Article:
Joan Miró, Personages with Star, 1933, oil on canvas, 78” x 97”, Art Institute of Chicago, Photo by Xevi V via Flickr, Creative Commons Attribution-Non Commercial -Share Alike 2.0 Generic License. Joan Miró, Personages with Star, 1933, oil on canvas, 78” x 97”, Art Institute of Chicago, Photo by Xevi V via Flickr, Creative Commons Attribution-Non Commercial -Share Alike 2.0 Generic License.

Winging it with Joan Miró

Surrealist artists wanted to incorporate chance into their artwork because they thought it would be a powerful means of self-revelation and catharsis.  They believed they could set free certain aspects of their subconscious this way.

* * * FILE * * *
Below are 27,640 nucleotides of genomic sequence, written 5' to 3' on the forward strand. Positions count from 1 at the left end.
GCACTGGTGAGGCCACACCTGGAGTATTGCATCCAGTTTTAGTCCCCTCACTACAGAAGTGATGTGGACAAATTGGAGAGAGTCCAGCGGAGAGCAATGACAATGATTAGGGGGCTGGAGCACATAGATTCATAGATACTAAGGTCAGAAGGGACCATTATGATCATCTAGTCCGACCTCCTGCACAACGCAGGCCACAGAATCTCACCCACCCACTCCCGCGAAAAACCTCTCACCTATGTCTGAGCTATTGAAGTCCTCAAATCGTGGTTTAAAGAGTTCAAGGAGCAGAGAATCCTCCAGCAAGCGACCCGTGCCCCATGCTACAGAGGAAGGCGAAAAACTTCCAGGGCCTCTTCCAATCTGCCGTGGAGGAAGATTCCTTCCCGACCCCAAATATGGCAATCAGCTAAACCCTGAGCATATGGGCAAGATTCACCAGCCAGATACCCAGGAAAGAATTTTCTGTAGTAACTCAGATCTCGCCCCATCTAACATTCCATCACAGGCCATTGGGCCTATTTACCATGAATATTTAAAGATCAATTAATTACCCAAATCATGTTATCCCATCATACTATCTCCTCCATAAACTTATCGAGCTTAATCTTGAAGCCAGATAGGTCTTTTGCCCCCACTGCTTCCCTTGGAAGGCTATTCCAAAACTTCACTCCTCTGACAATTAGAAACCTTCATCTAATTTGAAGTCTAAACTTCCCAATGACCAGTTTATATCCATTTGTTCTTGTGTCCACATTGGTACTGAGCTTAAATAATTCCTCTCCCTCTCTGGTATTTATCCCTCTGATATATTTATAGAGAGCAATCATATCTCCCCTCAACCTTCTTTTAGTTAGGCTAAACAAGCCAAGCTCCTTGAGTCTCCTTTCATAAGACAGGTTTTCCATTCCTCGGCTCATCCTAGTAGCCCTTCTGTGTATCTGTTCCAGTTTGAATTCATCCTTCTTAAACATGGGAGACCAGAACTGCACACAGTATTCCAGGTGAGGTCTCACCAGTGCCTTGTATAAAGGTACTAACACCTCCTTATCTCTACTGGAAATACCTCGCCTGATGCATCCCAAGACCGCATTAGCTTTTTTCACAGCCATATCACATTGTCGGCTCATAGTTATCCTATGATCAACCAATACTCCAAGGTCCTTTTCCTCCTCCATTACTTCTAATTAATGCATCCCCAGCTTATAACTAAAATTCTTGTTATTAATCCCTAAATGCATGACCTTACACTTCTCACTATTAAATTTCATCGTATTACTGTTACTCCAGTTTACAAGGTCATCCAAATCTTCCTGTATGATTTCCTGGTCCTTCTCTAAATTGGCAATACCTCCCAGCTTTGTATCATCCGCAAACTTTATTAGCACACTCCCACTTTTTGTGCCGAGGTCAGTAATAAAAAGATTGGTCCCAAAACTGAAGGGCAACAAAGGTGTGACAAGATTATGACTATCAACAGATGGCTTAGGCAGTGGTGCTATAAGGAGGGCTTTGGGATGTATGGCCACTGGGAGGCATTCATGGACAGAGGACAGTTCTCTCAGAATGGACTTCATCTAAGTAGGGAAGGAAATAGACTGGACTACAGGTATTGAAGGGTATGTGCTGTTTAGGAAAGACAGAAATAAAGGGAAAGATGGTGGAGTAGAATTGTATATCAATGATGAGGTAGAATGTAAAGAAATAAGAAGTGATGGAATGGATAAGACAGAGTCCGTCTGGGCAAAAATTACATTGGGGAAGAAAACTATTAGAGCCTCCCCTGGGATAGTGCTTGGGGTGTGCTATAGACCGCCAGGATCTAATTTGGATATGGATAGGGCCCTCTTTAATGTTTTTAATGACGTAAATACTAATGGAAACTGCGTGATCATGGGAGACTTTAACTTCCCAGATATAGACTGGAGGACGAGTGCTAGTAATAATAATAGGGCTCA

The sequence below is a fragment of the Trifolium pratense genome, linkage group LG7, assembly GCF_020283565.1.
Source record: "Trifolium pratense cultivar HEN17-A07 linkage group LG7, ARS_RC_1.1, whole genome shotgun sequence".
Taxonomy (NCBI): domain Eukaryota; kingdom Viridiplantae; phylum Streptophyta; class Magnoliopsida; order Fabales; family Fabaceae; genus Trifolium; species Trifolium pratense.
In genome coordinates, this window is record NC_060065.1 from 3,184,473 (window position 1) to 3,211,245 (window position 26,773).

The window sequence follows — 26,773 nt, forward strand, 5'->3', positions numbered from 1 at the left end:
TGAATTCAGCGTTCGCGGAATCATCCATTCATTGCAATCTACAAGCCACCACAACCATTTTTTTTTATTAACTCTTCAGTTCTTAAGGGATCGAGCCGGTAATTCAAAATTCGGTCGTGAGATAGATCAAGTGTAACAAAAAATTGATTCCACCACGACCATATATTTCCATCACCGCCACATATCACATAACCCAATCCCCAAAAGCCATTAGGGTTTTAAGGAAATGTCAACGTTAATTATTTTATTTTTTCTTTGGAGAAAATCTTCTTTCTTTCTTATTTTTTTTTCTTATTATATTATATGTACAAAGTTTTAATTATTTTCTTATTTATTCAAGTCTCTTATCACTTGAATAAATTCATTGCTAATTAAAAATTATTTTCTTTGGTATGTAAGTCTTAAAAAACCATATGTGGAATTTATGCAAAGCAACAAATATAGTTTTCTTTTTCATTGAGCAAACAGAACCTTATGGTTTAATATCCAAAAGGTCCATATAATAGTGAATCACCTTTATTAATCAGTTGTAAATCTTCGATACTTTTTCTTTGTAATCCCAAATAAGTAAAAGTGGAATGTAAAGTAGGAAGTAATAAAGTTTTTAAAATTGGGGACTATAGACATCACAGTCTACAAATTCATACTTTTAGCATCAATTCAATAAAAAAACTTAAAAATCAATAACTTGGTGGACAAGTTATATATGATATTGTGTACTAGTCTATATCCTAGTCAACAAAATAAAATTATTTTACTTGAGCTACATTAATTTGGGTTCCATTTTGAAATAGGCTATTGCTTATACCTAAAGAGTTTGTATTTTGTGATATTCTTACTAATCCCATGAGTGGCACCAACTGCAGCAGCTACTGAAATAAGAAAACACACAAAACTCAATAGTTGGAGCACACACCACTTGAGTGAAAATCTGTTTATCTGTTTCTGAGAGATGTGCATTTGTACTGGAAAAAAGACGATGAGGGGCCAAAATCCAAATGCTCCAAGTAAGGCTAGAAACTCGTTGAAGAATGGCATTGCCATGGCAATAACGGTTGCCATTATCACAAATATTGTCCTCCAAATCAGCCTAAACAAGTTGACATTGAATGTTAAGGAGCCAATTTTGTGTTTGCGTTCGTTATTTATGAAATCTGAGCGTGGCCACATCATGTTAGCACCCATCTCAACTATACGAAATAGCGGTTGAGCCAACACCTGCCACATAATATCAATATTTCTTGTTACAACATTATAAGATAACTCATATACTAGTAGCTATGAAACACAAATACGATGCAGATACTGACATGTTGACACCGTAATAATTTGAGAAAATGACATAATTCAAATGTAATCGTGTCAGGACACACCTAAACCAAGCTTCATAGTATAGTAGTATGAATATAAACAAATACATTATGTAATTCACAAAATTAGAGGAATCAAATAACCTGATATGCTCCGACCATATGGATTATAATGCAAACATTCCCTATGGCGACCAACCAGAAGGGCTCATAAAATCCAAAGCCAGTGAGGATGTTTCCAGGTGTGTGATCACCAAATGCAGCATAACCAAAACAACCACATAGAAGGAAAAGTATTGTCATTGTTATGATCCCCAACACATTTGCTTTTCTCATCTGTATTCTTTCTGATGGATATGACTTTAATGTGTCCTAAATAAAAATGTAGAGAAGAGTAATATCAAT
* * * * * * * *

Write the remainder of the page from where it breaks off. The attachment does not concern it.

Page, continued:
Spanish artist Joan Miró, a Surrealist, sometimes would cut out images of machinery from a catalog and then scatter them on the surface of a canvas in order to incorporate an element of chance into his compositions.  He then would change the pictures of the machinery into flat, biomorphic shapes and set them into a dream-like landscape.  The result is the completely unique, sophisticated and immediately recognizable style for which he is well known today.